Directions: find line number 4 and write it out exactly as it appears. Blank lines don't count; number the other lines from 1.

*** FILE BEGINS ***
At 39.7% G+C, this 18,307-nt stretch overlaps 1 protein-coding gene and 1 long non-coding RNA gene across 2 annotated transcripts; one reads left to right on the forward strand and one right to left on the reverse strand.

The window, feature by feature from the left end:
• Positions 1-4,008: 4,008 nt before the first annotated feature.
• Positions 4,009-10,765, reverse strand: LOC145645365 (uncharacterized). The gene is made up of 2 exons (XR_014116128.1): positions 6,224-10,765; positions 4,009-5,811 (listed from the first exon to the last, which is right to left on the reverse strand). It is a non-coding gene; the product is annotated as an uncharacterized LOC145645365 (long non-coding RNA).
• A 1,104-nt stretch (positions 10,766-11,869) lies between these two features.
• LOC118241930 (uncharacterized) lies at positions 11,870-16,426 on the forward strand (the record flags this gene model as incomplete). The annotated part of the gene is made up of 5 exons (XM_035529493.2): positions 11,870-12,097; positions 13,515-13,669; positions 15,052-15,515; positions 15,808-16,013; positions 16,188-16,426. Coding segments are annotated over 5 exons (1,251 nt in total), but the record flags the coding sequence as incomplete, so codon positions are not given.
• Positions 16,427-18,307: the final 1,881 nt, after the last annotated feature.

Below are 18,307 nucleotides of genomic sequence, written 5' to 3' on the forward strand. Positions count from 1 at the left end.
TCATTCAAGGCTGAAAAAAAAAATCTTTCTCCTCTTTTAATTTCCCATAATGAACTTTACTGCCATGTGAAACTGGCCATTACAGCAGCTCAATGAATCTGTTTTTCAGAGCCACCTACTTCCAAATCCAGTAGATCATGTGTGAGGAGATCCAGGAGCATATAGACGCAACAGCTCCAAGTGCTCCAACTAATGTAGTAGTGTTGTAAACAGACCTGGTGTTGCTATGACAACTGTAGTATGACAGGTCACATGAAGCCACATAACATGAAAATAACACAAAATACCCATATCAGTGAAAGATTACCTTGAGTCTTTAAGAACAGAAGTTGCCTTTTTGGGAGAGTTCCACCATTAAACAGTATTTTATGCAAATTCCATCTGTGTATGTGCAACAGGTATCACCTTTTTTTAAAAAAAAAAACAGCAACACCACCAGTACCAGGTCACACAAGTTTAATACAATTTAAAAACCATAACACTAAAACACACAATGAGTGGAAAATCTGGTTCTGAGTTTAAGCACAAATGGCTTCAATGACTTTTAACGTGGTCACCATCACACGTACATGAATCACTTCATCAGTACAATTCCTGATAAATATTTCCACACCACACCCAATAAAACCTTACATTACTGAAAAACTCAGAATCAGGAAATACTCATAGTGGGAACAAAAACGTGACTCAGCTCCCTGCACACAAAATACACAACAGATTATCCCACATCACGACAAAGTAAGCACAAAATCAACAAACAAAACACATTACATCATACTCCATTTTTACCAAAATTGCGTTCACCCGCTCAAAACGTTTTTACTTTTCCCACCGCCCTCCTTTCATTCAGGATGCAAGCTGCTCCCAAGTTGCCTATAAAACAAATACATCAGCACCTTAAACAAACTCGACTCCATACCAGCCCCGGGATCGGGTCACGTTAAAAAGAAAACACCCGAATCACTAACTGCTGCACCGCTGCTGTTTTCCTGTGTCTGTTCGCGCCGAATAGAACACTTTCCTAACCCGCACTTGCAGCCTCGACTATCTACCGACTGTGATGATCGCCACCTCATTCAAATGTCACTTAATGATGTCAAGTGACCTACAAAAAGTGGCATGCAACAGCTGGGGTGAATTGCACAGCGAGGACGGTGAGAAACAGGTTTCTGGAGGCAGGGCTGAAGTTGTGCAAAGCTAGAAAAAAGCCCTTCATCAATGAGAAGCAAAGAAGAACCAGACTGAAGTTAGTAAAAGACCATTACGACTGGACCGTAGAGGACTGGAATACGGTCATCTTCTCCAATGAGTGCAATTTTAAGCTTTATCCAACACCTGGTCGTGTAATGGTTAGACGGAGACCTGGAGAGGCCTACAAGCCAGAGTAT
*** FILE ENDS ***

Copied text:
• Positions 4,009-10,765, reverse strand: LOC145645365 (uncharacterized). The gene is made up of 2 exons (XR_014116128.1): positions 6,224-10,765; positions 4,009-5,811 (listed from the first exon to the last, which is right to left on the reverse strand). It is a non-coding gene; the product is annotated as an uncharacterized LOC145645365 (long non-coding RNA).